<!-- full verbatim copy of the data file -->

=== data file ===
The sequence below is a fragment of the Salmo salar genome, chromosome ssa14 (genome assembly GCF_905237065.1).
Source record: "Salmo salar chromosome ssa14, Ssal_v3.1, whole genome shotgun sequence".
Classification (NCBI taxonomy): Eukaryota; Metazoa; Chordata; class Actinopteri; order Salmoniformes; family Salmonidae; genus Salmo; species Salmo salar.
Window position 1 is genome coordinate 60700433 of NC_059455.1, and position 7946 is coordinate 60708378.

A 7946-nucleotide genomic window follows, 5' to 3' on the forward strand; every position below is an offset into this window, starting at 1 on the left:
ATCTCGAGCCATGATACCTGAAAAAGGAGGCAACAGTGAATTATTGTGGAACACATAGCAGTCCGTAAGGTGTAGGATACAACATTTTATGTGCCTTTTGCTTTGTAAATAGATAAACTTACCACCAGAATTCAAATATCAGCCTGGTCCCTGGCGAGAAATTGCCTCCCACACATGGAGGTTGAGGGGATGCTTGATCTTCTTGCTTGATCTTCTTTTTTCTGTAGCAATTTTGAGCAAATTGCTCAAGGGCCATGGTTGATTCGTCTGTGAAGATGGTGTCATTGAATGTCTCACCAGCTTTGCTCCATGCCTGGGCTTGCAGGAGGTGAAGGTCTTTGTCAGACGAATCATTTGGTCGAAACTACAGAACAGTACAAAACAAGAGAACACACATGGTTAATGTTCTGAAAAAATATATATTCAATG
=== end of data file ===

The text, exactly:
The sequence below is a fragment of the Salmo salar genome, chromosome ssa14 (genome assembly GCF_905237065.1).
Source record: "Salmo salar chromosome ssa14, Ssal_v3.1, whole genome shotgun sequence".
Classification (NCBI taxonomy): Eukaryota; Metazoa; Chordata; class Actinopteri; order Salmoniformes; family Salmonidae; genus Salmo; species Salmo salar.
Window position 1 is genome coordinate 60700433 of NC_059455.1, and position 7946 is coordinate 60708378.

A 7946-nucleotide genomic window follows, 5' to 3' on the forward strand; every position below is an offset into this window, starting at 1 on the left:
ATCTCGAGCCATGATACCTGAAAAAGGAGGCAACAGTGAATTATTGTGGAACACATAGCAGTCCGTAAGGTGTAGGATACAACATTTTATGTGCCTTTTGCTTTGTAAATAGATAAACTTACCACCAGAATTCAAATATCAGCCTGGTCCCTGGCGAGAAATTGCCTCCCACACATGGAGGTTGAGGGGATGCTTGATCTTCTTGCTTGATCTTCTTTTTTCTGTAGCAATTTTGAGCAAATTGCTCAAGGGCCATGGTTGATTCGTCTGTGAAGATGGTGTCATTGAATGTCTCACCAGCTTTGCTCCATGCCTGGGCTTGCAGGAGGTGAAGGTCTTTGTCAGACGAATCATTTGGTCGAAACTACAGAACAGTACAAAACAAGAGAACACACATGGTTAATGTTCTGAAAAAATATATATTCAATG